Local Heroes and National Solutions Discussed at Medill’s Youngstown Film Event

Ohio’s Senator Brown ‘Willing to Vote’ for Exemption to Help Local News Outlets Bargain With Tech Giants

Speaking at a Northwestern University online event to debut a new documentary on the local news crisis, Sen. Sherrod Brown of Ohio expressed support for a temporary anti-trust exemption that would give news publishers more leverage to negotiate with tech giants over advertising revenue.

The Medill Local News Initiative event on Sept. 30 marked the first showing of “Newstown,” a film by Northwestern professor Craig Duff that examines the aftermath of last year’s closing of the 150-year-old Youngstown Vindicator newspaper in northeast Ohio, where Duff grew up.

Some see the fate of the “Vindy” as a warning sign for what other urban areas may face.

Event moderator Tim Franklin, Senior Associate Dean at Northwestern’s Medill School of Journalism, Media, Integrated Marketing Communications, asked Ohio’s senior senator about possible federal action to help struggling local news outlets.

Franklin, who heads the Medill Local News Initiative, acknowledged that asking for government help “makes journalists uncomfortable because they’re concerned about their independence, and rightfully so.” He asked Brown about the proposed Journalism Competition and Preservation Act, noting that it would “temporarily exempt news publishers from antitrust laws so they could bargain with tech giants like Google and Facebook for a bigger slice of digital advertising revenue.”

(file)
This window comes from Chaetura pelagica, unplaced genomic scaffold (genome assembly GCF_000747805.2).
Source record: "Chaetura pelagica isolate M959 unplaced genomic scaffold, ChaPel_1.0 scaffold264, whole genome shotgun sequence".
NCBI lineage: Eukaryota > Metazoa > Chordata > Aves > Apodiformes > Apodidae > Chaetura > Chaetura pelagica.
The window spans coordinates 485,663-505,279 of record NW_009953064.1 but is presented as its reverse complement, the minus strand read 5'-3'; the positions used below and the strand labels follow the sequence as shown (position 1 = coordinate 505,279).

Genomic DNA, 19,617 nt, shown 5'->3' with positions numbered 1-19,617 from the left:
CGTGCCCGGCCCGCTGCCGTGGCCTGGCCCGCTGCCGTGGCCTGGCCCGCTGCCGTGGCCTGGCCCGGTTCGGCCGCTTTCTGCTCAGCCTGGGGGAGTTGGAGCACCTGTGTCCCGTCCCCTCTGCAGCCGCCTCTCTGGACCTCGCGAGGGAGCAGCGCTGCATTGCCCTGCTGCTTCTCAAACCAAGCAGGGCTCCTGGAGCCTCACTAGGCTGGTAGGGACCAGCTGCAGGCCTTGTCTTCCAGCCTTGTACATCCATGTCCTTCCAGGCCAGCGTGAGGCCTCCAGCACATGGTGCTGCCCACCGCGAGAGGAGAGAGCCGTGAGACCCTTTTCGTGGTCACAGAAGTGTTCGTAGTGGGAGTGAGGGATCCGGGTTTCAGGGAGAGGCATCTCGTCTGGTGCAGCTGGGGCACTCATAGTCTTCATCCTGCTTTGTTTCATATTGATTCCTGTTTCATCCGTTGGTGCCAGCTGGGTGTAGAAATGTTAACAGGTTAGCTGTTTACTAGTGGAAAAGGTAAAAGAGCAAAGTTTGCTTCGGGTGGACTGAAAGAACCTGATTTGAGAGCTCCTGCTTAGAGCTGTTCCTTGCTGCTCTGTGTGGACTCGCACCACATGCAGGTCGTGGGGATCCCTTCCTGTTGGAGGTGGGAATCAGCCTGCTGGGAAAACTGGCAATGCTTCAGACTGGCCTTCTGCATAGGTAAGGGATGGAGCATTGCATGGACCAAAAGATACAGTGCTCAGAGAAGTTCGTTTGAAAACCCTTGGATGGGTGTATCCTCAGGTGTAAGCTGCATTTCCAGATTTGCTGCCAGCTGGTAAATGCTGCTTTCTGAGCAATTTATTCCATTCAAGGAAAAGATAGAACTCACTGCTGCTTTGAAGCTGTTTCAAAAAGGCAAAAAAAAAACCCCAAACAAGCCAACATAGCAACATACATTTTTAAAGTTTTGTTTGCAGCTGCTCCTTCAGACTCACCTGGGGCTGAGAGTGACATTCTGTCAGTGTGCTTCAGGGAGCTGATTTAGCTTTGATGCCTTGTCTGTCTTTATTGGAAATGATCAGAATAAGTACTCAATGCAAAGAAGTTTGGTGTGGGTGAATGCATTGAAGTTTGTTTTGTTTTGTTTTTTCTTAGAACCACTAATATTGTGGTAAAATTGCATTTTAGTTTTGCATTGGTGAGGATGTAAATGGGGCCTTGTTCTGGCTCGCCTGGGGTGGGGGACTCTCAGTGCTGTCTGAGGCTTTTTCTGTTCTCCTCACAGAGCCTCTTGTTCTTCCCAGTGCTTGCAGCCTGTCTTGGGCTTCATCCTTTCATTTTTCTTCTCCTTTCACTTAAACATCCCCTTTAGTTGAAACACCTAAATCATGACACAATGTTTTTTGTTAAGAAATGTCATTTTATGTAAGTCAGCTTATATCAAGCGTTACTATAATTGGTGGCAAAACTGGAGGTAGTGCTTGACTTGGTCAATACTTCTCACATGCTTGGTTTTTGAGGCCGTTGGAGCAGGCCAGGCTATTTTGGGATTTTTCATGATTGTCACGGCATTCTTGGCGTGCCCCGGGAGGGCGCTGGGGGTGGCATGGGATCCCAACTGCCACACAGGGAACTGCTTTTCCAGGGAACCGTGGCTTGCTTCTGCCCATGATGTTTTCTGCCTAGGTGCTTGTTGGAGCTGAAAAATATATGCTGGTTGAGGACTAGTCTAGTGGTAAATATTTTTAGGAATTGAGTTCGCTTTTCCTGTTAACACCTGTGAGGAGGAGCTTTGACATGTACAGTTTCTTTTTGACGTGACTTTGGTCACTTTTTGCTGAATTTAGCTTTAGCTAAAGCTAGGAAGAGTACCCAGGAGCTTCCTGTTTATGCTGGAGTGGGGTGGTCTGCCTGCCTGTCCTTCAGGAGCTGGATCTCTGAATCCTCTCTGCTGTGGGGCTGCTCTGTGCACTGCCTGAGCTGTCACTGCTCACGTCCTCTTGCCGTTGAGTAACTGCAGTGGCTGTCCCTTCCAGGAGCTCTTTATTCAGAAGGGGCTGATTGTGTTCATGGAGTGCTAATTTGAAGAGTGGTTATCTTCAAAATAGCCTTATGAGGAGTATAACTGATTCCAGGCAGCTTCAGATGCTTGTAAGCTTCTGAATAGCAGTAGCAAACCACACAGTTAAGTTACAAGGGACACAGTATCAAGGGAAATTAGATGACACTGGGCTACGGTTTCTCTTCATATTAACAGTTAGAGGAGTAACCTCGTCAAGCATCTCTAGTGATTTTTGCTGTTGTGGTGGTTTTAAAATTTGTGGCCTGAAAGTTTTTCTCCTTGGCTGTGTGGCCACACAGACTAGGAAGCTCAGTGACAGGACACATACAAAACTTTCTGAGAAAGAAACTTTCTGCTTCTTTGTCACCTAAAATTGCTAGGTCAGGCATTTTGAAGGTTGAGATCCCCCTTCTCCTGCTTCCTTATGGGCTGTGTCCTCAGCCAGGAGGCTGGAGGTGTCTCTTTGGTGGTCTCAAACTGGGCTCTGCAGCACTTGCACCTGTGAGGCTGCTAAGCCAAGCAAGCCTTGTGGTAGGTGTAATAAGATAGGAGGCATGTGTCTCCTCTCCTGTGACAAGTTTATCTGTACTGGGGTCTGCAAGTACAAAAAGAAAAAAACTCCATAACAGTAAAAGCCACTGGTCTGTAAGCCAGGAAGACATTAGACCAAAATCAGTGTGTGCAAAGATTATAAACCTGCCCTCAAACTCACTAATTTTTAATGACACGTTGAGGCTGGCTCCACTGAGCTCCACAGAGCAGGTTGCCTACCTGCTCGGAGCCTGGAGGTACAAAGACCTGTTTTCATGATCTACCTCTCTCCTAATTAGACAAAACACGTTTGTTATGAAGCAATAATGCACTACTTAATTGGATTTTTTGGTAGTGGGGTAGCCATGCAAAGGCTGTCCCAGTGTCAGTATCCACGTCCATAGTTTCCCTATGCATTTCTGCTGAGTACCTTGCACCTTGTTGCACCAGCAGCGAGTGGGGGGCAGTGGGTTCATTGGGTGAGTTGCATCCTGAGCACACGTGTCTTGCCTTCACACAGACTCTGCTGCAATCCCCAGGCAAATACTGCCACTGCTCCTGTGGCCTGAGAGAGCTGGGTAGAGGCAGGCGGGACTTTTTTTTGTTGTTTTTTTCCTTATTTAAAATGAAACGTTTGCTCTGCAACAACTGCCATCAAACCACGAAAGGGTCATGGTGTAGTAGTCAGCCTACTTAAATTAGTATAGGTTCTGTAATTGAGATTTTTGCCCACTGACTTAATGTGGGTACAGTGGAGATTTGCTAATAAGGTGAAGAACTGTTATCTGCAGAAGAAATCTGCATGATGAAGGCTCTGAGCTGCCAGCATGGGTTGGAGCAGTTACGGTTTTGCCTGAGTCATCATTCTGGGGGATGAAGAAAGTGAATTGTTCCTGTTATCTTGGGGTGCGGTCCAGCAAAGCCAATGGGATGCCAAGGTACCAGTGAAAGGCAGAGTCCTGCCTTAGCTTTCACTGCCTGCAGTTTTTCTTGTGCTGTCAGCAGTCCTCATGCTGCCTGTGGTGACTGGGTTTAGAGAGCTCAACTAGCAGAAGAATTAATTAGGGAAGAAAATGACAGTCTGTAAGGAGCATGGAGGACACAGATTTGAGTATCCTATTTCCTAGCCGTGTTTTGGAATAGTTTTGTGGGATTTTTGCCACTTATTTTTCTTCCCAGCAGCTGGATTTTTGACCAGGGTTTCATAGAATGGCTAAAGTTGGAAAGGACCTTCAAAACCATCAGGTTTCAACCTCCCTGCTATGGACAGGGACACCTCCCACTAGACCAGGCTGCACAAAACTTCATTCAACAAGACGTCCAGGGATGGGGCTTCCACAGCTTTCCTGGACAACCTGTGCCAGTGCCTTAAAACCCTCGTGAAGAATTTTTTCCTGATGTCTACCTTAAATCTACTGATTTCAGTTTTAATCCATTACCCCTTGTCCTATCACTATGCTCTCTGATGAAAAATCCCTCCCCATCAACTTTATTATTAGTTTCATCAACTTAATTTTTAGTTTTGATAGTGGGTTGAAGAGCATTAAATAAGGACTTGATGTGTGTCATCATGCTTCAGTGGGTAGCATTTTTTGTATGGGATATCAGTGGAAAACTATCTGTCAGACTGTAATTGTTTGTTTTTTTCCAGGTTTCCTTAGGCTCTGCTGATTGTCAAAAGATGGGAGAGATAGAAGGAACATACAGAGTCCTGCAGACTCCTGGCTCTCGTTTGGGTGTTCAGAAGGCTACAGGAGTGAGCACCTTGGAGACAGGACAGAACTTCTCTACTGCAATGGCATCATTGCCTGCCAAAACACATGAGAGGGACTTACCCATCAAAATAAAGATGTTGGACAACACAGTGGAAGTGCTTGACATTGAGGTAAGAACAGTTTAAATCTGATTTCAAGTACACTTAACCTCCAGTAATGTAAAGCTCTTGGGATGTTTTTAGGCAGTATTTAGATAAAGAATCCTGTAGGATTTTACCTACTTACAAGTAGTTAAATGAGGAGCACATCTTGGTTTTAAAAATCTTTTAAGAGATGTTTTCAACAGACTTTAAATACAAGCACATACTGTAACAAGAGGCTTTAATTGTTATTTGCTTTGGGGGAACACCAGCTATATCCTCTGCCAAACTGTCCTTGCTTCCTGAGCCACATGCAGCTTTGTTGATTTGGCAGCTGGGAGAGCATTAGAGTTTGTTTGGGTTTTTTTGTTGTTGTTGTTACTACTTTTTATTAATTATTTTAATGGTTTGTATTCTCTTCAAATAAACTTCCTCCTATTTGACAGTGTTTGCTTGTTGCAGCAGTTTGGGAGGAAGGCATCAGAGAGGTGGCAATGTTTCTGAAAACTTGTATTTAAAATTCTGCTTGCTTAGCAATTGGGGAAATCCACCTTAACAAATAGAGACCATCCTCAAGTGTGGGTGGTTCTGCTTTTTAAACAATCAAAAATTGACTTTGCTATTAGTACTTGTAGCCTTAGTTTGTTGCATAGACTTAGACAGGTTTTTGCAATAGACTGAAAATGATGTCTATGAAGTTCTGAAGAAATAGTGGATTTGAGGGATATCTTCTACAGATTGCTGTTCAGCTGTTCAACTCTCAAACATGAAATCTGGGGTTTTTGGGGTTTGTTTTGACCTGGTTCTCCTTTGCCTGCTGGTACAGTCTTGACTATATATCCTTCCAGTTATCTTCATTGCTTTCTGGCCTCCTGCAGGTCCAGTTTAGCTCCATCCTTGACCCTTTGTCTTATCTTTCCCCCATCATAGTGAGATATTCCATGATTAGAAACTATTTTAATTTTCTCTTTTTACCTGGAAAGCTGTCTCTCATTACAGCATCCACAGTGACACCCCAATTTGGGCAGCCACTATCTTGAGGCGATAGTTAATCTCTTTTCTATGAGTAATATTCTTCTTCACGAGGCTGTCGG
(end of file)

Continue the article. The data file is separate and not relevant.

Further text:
Google, Facebook and Amazon take in nearly 70% of U.S. digital ad spending, according to industry estimates.

Brown said that in general he would like to see antitrust laws enforced more vigorously, but giving news publishers a temporary exemption might make sense in order to rein in the big tech companies.

“Our tech giants are way, way too big,” he said. “I think part of this is pushing back on their power generally. I would be willing to vote for something that would give temporary exemptions so that the real media could fight back against the tech giants.”

In addition to Brown, the panelists were Pulitzer prize-winning columnist Connie Schultz; chief media correspondent David Folkenflik of National Public Radio; Youngstown Mayor Jamael “Tito” Brown; and Nancy Lane, CEO of the Local Media Association. They offered a variety of insights into the struggles of local journalism. But first came the screening of Duff’s film.

‘Not Just the Story of Loss’

Charles Whitaker, Medill’s Dean, introduced “Newstown” by noting Youngstown’s plight.